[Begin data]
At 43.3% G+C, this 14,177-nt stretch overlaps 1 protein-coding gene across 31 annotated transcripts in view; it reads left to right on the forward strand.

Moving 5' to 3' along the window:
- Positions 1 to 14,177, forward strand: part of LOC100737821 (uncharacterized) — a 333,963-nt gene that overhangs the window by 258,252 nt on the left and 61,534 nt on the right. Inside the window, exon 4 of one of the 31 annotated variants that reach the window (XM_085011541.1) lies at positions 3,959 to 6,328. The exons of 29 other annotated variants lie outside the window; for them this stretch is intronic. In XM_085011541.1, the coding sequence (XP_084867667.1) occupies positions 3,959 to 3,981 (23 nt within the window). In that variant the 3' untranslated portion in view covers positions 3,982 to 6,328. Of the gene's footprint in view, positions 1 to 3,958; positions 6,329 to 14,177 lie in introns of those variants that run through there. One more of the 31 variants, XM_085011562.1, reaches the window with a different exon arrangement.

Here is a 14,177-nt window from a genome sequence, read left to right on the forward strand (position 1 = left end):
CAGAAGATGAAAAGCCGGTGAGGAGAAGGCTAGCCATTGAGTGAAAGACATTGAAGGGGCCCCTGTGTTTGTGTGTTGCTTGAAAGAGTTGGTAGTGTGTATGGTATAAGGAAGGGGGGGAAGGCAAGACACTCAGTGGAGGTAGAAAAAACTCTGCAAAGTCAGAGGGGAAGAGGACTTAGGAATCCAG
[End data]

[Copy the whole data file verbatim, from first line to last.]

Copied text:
At 43.3% G+C, this 14,177-nt stretch overlaps 1 protein-coding gene across 31 annotated transcripts in view; it reads left to right on the forward strand.

Moving 5' to 3' along the window:
- Positions 1 to 14,177, forward strand: part of LOC100737821 (uncharacterized) — a 333,963-nt gene that overhangs the window by 258,252 nt on the left and 61,534 nt on the right. Inside the window, exon 4 of one of the 31 annotated variants that reach the window (XM_085011541.1) lies at positions 3,959 to 6,328. The exons of 29 other annotated variants lie outside the window; for them this stretch is intronic. In XM_085011541.1, the coding sequence (XP_084867667.1) occupies positions 3,959 to 3,981 (23 nt within the window). In that variant the 3' untranslated portion in view covers positions 3,982 to 6,328. Of the gene's footprint in view, positions 1 to 3,958; positions 6,329 to 14,177 lie in introns of those variants that run through there. One more of the 31 variants, XM_085011562.1, reaches the window with a different exon arrangement.

Here is a 14,177-nt window from a genome sequence, read left to right on the forward strand (position 1 = left end):
CAGAAGATGAAAAGCCGGTGAGGAGAAGGCTAGCCATTGAGTGAAAGACATTGAAGGGGCCCCTGTGTTTGTGTGTTGCTTGAAAGAGTTGGTAGTGTGTATGGTATAAGGAAGGGGGGGAAGGCAAGACACTCAGTGGAGGTAGAAAAAACTCTGCAAAGTCAGAGGGGAAGAGGACTTAGGAATCCAG